Candy is Dandy

I do not think I would like to be suddenly transported to Regency England. I have an over-active Modern American sweet tooth, and I dare say the kind of sweets I like would be harder to obtain. For the most part, anything sweet had to be made. There were no corner grocers to run to, no 7-11 tempting one with three rows of candies and cakes, and no bakeries in the villages.

I found the blog for A Woman of Notes, ( which contained wonderful dessert ideas and information about how to make them. Still not the ready to eat items I am used to, but would be a possible substitute if I ended up rich and had a cook.

Another valuable resource is the Cook It! History Cook Book site ( which includes good guesses about what prehistoric man had for lunch. And I found lots of information about the timing of meals and how that changed from the 1600s to now at the blog The Regency Redingote (

Gunter’s, of course, in London, could provide an ice flavored with bergamot or lavender, maple or chocolate ( And the Historical Hussies’ blog includes information about chocolate that contradicts long-held beliefs. Chocolate was around in special chocolate houses, but again, in London, and proably not cheap. (

Regency Reflections has a couple of recipes for chocolate drops, with modern translations. (


But what about butterscotch, caramel, and cinnamon red hots? While butterscotch candy surely existed earlier, I am not finding anything written about it until 1817 in America. ( This same site has lots of good information on candy and food and when it first showed up. For instance, caramel is related to toffee, and showed up in the 18th century. Was it sold in stores or made at home? Alas, at home until 1880. And even more sadly, the cinnamon red hots I love were created in the 1930s.

Marzipan has been documented in England since the 15th century, and was most likely readily available but it’s just not the sweet thing my tooth craves. Licorice goes back into prehistory when it was used as a remedy for something or other. Again, not my favorite.

Well, what about puddings? Nice, sweet desserts, with whipped cream toppings! Ah. Many of you already know that “pudding” today in America is a horse of a different color than what was served in the past. Uncle Wiki tells us, “The word pudding is believed to come from the French boudin, originally from the Latin botellus, meaning “small sausage”, referring to encased meats used in Medieval European puddings.” Sausage? For dessert? Sounds like an erotic novel to me.

Pies? Food Timeline says it’s complicated, and that the first use of the word according to the OED occurred in 1303. They started out as large things, but gradually became portable. Even Arab cultures had proto-pies. (Does that make you want to find a way to create a pie using proteus? Only me?) I honestly expected to find that meat pies were the main use of pastries in England for years and years, but turns out sweet, fruity pies marched right along with the meat. “The distinction between savoury and sweet pies did not become really obvious in the cookery books until around 1720. The cooks closest to French culinary practice removed the sugar entirely…E. Smith gave pies with chicken and with lamb in both savoury and sweet versions, but allowed the confustion of flavours to persist in her vegetable and mince pies–in other words, those where the sweet-savoury association lingered the longest.”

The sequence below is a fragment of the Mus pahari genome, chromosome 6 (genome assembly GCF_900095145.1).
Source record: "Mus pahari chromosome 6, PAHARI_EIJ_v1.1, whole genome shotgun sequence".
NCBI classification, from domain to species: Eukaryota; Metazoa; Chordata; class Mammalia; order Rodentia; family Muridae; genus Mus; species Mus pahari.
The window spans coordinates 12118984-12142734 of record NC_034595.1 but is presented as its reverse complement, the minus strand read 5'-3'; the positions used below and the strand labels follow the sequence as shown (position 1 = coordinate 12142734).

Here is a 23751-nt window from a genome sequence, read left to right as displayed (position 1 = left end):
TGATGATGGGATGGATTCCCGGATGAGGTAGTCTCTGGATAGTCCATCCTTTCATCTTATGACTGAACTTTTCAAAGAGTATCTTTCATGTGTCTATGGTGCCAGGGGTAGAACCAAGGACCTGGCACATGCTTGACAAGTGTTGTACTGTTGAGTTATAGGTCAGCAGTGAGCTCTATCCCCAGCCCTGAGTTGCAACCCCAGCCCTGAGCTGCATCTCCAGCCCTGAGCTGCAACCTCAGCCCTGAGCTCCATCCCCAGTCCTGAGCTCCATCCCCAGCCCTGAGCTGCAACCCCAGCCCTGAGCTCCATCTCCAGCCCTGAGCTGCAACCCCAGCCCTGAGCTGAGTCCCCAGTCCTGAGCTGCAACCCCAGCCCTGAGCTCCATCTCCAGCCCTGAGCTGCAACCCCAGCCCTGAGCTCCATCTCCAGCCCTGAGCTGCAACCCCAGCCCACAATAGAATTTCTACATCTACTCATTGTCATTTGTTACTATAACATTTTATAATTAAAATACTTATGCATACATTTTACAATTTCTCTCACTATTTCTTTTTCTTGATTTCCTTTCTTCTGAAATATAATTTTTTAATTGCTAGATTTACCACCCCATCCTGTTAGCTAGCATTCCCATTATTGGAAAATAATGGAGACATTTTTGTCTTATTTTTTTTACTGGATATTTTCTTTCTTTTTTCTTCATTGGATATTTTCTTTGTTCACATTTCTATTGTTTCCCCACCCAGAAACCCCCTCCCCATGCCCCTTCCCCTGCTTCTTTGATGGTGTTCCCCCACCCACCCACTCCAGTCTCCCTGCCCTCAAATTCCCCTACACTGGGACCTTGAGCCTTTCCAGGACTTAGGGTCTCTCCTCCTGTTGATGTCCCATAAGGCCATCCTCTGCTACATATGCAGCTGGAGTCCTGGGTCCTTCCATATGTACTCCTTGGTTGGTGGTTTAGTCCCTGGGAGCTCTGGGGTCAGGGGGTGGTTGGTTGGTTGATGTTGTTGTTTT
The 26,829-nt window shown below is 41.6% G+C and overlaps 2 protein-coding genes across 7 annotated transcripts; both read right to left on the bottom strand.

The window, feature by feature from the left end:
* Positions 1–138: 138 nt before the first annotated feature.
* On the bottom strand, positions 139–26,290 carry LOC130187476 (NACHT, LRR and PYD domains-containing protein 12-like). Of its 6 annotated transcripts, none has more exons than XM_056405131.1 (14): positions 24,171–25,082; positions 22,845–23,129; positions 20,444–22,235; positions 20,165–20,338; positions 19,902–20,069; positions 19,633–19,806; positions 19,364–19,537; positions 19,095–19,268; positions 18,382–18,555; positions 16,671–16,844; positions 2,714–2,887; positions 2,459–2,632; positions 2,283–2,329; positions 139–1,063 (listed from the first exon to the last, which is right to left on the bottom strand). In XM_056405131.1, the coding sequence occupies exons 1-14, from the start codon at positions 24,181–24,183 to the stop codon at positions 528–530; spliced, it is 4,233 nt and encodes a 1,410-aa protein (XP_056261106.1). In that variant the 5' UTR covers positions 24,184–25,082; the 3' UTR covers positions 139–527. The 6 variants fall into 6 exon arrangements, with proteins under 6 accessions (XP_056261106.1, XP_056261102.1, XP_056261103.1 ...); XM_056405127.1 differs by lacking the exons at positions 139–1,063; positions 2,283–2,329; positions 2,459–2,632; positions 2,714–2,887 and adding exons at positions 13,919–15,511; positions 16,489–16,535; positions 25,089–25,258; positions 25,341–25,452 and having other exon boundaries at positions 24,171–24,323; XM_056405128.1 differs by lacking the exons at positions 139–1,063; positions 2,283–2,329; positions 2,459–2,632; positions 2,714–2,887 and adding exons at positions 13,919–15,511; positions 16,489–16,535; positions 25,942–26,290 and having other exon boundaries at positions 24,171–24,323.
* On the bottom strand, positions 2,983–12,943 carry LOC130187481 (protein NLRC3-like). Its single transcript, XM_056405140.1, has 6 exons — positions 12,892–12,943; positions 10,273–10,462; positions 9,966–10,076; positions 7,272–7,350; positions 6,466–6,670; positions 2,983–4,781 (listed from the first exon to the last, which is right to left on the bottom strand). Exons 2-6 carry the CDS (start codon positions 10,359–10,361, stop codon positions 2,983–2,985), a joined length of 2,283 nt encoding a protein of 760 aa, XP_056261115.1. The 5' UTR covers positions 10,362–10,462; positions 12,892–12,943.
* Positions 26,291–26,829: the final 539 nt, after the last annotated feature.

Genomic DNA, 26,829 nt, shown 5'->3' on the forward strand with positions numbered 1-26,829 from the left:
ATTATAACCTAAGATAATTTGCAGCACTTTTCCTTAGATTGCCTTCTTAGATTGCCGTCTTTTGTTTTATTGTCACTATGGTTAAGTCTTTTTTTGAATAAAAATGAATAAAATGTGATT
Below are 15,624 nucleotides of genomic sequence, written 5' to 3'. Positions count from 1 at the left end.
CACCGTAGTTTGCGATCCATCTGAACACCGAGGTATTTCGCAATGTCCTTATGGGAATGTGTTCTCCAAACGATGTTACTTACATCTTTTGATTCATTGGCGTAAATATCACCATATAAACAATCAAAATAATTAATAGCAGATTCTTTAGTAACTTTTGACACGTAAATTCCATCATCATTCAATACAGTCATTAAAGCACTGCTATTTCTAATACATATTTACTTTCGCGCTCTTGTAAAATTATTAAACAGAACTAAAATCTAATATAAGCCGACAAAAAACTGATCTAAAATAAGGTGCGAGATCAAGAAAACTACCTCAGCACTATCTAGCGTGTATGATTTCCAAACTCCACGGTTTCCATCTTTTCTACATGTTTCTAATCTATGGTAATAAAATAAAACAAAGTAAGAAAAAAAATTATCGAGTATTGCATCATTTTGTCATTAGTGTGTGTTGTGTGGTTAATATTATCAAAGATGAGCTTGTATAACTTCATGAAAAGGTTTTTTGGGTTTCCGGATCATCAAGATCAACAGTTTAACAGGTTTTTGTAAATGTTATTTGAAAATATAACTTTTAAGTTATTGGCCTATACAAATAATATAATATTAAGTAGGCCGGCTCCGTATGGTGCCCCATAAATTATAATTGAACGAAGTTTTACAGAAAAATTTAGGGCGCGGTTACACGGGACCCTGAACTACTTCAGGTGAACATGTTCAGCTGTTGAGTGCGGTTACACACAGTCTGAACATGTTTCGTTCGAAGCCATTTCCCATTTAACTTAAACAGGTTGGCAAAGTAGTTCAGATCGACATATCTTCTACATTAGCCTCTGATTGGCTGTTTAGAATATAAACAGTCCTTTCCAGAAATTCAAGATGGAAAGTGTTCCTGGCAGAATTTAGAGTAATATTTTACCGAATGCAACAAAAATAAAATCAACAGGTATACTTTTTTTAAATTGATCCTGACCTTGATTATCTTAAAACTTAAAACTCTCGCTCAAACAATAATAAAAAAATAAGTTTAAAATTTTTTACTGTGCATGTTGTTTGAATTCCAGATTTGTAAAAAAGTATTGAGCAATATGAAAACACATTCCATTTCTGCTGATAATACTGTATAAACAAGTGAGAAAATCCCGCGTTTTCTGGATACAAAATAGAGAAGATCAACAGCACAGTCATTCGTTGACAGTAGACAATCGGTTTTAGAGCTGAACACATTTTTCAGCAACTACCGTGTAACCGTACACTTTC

The British Housewife: Cookery Books, Cooking and Society in Eighteenth-Century Britain, Gilly Lehmann [Prospect Books:Devon] 2003 (p. 194-5)

Cakes also date back to ancient times, but were more bread-like, and sweetened with honey. The round cake with icing had to wait for improvements in ovens, ingredients to be readily available, and for baking powder to be invented. Then we need to separate the French idea of cake (gateau) from the English idea (think fruit cake), the former needing to be consumed as soon after baking as possible, the latter improving with age. Again, in London, at pastry shops, and some of the larger cities like Bath and Bristol, this could have been readily available but not in little villages unless a bakery was nearby. Side Note: An interesting recipe for Fire of London cakes dating from the times of the Stuarts. The fire was rumored to be started by little cakes that burned. (

In Regency England, syllabub was on its way out, and ice cream on its way in. ( solteties were no longer presented to the high table, paraded around the hall, and left on display or eaten. So thank the stars I will not have to worry about satisfying my sweet tooth in past centuries. Now if you will excuse me, I have some sugar-free chocolate pecan patties that need my attention.


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